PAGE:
You trust your tailor with your suits, your accountant with your money and your mechanic with your car. So why are you producing your company’s videos in house? If sufficiently prepared, you will almost always save more in the long run if you hire the right professional for the right job, rather than trying to learn the expertise you need to do it on your own. Based on our experience connecting thousands of businesses with professional video services on a monthly basis, here’s what you need to know before you hire a professional video production company.
Define your vision. As a business owner, you most likely already have a marketing plan with clear goals to reach, and you know the personality of your business. Are you sophisticated, luxurious and calming? Or maybe your business is fast, edgy, clever and appeals to a specific market like teenagers or working moms?Your ideal video should reflect your business’ distinct personality while solving some of your company’s marketing goals. For example, if one of your main goals this year was to increase user engagement on your website, it’s okay to have a fun, slightly silly animated video. Who knows? It may go viral.
When it comes to expressing that vision, consider whether you want to be in your own video. If not, select a spokesperson from the office or even a reputable PR rep to be the face of the videos. After all, people hire people, not companies.
Do your research. Once you’re clear on the vision, search video sharing sites like Vimeo, YouTube or our company ProductionHUB for examples of videos you like (and don’t like). Be very specific in searching the specific genres you decided would be a good fit for your company: corporate video, Public Service Announcement (PSA), webisode, commercial, etc. If you are having trouble finding ones you like, you can always perform a detailed Google search, like “Corporate Video Production in New York” or “Animators in Chicago” to view and compare local companies. Then, make sure to find styles that match your company’s personality.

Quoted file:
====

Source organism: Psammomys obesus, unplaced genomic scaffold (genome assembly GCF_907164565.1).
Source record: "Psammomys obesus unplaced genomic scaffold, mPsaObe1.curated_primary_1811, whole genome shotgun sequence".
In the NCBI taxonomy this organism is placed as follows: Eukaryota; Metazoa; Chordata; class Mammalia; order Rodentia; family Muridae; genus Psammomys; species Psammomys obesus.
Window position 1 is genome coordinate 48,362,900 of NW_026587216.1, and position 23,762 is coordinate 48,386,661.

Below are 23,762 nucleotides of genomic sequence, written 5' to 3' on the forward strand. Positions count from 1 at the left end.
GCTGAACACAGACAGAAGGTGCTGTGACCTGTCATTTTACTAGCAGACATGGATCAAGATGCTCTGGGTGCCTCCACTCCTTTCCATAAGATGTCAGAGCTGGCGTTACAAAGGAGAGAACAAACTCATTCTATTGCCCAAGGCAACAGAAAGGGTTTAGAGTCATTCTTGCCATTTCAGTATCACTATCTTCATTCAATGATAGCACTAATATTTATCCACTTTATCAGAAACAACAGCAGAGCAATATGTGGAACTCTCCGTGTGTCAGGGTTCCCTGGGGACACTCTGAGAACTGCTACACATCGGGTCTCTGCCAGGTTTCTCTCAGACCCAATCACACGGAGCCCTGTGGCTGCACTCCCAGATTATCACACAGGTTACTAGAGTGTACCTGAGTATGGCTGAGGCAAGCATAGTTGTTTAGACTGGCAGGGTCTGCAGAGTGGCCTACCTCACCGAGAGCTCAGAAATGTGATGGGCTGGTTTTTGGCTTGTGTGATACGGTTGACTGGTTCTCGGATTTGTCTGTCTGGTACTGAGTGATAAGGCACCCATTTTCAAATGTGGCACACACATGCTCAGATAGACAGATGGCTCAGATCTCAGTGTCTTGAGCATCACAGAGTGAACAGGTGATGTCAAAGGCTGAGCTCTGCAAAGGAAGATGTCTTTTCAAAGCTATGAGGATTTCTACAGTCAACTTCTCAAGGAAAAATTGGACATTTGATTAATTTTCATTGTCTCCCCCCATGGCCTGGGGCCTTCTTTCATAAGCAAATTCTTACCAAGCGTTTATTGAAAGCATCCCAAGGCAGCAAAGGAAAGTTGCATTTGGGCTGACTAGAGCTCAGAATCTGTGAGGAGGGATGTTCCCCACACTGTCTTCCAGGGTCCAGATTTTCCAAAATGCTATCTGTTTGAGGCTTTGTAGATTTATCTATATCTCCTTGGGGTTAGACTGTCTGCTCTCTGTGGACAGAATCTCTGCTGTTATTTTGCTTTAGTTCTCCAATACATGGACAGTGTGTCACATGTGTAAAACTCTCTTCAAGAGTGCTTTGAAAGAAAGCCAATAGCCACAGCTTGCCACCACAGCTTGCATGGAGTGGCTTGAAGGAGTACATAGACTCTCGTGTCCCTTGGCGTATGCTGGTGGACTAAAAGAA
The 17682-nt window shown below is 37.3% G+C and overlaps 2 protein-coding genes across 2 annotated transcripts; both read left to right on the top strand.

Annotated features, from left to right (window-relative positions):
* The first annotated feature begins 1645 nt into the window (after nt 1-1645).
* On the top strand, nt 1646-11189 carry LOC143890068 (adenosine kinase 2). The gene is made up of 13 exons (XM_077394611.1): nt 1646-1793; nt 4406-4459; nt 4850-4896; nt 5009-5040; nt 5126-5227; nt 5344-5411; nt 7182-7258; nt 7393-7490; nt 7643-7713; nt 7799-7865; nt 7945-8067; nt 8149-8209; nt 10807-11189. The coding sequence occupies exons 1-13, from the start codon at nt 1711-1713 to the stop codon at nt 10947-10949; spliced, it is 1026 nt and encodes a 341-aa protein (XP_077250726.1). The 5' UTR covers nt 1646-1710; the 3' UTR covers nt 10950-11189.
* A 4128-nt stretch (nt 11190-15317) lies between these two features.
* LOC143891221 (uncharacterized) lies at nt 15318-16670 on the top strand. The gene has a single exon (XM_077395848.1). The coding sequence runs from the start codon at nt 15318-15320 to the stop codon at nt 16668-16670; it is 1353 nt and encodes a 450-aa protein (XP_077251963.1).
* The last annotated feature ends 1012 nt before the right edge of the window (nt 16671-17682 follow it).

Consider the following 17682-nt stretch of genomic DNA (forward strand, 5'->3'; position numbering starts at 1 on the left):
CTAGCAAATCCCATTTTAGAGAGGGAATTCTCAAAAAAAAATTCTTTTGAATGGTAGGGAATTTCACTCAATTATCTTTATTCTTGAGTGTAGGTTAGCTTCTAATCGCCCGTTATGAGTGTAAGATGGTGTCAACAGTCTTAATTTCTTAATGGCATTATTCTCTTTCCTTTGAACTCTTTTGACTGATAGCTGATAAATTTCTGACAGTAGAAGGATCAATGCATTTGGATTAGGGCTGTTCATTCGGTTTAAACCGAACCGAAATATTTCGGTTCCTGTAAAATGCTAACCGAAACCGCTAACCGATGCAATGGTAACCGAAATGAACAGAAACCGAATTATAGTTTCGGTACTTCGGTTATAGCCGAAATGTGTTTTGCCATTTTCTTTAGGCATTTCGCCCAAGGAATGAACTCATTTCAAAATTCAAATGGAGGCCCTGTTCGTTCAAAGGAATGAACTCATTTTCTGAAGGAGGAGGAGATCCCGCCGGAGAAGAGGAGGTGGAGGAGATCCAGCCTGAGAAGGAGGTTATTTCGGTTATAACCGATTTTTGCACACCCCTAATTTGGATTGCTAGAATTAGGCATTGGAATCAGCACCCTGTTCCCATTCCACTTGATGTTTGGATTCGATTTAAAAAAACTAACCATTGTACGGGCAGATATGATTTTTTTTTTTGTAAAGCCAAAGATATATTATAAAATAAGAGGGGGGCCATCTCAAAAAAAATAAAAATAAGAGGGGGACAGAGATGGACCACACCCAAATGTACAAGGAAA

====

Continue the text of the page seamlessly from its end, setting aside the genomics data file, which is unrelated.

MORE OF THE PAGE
Request a quote. Next, request quotes from at least three of the companies whose video style you liked best in the particular genre you researched. In your e-mail, be very detailed upfront about what you are looking for in terms of the following:
- Desired time frames and due dates
- Length of video
- Comparable work (cite examples)
Before you decide on an appropriate media company or freelance provider, be sure to:
Review credentials. You want to be able to compare one company’s reel to others in their specialty. How do they present their portfolio? Is it laid out explaining the case study “problem” and solution or just artistically showing off the bells and whistles? It’s crucial you don’t just hire an artist but a business-minded creative who can listen to your needs and visually produce a piece to help you solve a problem or reach a specific demographic.
Ask for references. While online recommendations are great, nothing beats having a client reference you can call and ask about the experience with each vendor so you can find out for yourself.
Okay, you’ve decided on a vendor. Before you sign your video away, take these last few precautions to ensure a smooth experience.
Make sure they are insured. Protect your production—better to be on the safe side early on than regret it later.
Don’t pay all upfront. Paying half at the start of a project and half upon completion or by thirds is standard.
Have a deadline. Ensure it is mutually agreed upon, in writing and clearly outlined. Make sure to add an addendum any time something is removed, added on or changed that may affect the cost of the production.
Request master files. Make sure you request the raw files along with the final deliverable of the finished product. You may want to add elements to your site or future promotional materials down the line (possibly with a different company).
Secure rights and licenses. You want to be sure you have, or obtain through your vendor, rights to all of the photos, b-roll (supplemental footage inserted as a cutaway to help tell the story), design elements, logos, quotes, artwork, audio and music prior to starting so no one is waiting on you at any point in the production and tacking on unnecessary hours.
OPEN Cardmember Katrina P. Diamond is the director of marketing for ProductionHUB and is responsible for marketing strategies and tactics, media relations, advertising, brand management, and assists in business development initiatives. John M. Pokorny is president and founder of ProductionHUB, an online marketplace for broadcast TV, motion picture, pro video, live event, corporate and digital media production.